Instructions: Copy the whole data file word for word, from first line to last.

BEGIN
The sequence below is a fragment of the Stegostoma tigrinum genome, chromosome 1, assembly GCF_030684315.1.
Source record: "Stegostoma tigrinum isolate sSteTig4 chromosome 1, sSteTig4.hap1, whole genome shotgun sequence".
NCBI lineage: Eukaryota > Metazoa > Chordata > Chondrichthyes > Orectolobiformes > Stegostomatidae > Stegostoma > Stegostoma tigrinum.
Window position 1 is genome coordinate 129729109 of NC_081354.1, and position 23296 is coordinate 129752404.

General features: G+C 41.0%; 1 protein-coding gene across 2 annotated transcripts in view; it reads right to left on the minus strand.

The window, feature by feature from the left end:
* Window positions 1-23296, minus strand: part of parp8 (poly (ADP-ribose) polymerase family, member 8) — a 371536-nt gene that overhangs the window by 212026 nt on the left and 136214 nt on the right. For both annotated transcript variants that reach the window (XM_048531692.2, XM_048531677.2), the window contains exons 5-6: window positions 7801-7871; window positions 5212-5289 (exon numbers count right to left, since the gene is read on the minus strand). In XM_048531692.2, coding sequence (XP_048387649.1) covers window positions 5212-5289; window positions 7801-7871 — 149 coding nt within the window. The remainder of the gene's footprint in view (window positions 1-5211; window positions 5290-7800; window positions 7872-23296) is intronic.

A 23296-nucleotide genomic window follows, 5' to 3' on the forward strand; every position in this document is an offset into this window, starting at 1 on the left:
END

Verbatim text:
The sequence below is a fragment of the Stegostoma tigrinum genome, chromosome 1, assembly GCF_030684315.1.
Source record: "Stegostoma tigrinum isolate sSteTig4 chromosome 1, sSteTig4.hap1, whole genome shotgun sequence".
NCBI lineage: Eukaryota > Metazoa > Chordata > Chondrichthyes > Orectolobiformes > Stegostomatidae > Stegostoma > Stegostoma tigrinum.
Window position 1 is genome coordinate 129729109 of NC_081354.1, and position 23296 is coordinate 129752404.

General features: G+C 41.0%; 1 protein-coding gene across 2 annotated transcripts in view; it reads right to left on the minus strand.

The window, feature by feature from the left end:
* Window positions 1-23296, minus strand: part of parp8 (poly (ADP-ribose) polymerase family, member 8) — a 371536-nt gene that overhangs the window by 212026 nt on the left and 136214 nt on the right. For both annotated transcript variants that reach the window (XM_048531692.2, XM_048531677.2), the window contains exons 5-6: window positions 7801-7871; window positions 5212-5289 (exon numbers count right to left, since the gene is read on the minus strand). In XM_048531692.2, coding sequence (XP_048387649.1) covers window positions 5212-5289; window positions 7801-7871 — 149 coding nt within the window. The remainder of the gene's footprint in view (window positions 1-5211; window positions 5290-7800; window positions 7872-23296) is intronic.

A 23296-nucleotide genomic window follows, 5' to 3' on the forward strand; every position in this document is an offset into this window, starting at 1 on the left: